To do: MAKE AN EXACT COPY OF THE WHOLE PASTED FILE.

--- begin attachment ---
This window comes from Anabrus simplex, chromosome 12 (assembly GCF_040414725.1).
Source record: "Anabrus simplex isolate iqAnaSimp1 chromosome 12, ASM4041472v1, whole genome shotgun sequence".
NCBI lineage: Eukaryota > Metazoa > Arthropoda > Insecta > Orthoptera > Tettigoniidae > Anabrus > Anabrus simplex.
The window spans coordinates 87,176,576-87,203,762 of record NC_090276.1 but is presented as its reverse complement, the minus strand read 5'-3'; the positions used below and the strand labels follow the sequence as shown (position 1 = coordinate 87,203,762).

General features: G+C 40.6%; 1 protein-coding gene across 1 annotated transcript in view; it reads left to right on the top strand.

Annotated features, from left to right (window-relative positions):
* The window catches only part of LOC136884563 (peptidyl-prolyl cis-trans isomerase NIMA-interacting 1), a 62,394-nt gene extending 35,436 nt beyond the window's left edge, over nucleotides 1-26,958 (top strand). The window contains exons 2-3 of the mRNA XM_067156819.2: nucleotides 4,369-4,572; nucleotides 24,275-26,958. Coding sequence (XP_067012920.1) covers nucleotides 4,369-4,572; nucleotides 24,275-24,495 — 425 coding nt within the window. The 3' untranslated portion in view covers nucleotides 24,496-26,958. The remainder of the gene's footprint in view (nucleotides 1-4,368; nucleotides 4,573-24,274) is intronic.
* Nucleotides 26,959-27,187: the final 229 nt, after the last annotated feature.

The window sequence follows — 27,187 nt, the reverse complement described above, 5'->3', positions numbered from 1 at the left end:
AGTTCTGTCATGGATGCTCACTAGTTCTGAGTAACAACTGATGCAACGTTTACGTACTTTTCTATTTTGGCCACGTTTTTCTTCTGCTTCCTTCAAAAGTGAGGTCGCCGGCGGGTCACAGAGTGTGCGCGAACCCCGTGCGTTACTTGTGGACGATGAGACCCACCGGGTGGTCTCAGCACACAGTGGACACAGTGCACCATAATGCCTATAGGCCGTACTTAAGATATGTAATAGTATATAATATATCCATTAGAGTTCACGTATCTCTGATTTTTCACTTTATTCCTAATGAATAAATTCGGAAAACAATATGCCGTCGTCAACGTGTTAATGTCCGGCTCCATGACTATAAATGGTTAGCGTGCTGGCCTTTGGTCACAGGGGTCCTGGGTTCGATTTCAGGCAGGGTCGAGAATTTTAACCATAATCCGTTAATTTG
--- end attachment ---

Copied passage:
This window comes from Anabrus simplex, chromosome 12 (assembly GCF_040414725.1).
Source record: "Anabrus simplex isolate iqAnaSimp1 chromosome 12, ASM4041472v1, whole genome shotgun sequence".
NCBI lineage: Eukaryota > Metazoa > Arthropoda > Insecta > Orthoptera > Tettigoniidae > Anabrus > Anabrus simplex.
The window spans coordinates 87,176,576-87,203,762 of record NC_090276.1 but is presented as its reverse complement, the minus strand read 5'-3'; the positions used below and the strand labels follow the sequence as shown (position 1 = coordinate 87,203,762).

General features: G+C 40.6%; 1 protein-coding gene across 1 annotated transcript in view; it reads left to right on the top strand.

Annotated features, from left to right (window-relative positions):
* The window catches only part of LOC136884563 (peptidyl-prolyl cis-trans isomerase NIMA-interacting 1), a 62,394-nt gene extending 35,436 nt beyond the window's left edge, over nucleotides 1-26,958 (top strand). The window contains exons 2-3 of the mRNA XM_067156819.2: nucleotides 4,369-4,572; nucleotides 24,275-26,958. Coding sequence (XP_067012920.1) covers nucleotides 4,369-4,572; nucleotides 24,275-24,495 — 425 coding nt within the window. The 3' untranslated portion in view covers nucleotides 24,496-26,958. The remainder of the gene's footprint in view (nucleotides 1-4,368; nucleotides 4,573-24,274) is intronic.
* Nucleotides 26,959-27,187: the final 229 nt, after the last annotated feature.

The window sequence follows — 27,187 nt, the reverse complement described above, 5'->3', positions numbered from 1 at the left end:
AGTTCTGTCATGGATGCTCACTAGTTCTGAGTAACAACTGATGCAACGTTTACGTACTTTTCTATTTTGGCCACGTTTTTCTTCTGCTTCCTTCAAAAGTGAGGTCGCCGGCGGGTCACAGAGTGTGCGCGAACCCCGTGCGTTACTTGTGGACGATGAGACCCACCGGGTGGTCTCAGCACACAGTGGACACAGTGCACCATAATGCCTATAGGCCGTACTTAAGATATGTAATAGTATATAATATATCCATTAGAGTTCACGTATCTCTGATTTTTCACTTTATTCCTAATGAATAAATTCGGAAAACAATATGCCGTCGTCAACGTGTTAATGTCCGGCTCCATGACTATAAATGGTTAGCGTGCTGGCCTTTGGTCACAGGGGTCCTGGGTTCGATTTCAGGCAGGGTCGAGAATTTTAACCATAATCCGTTAATTTG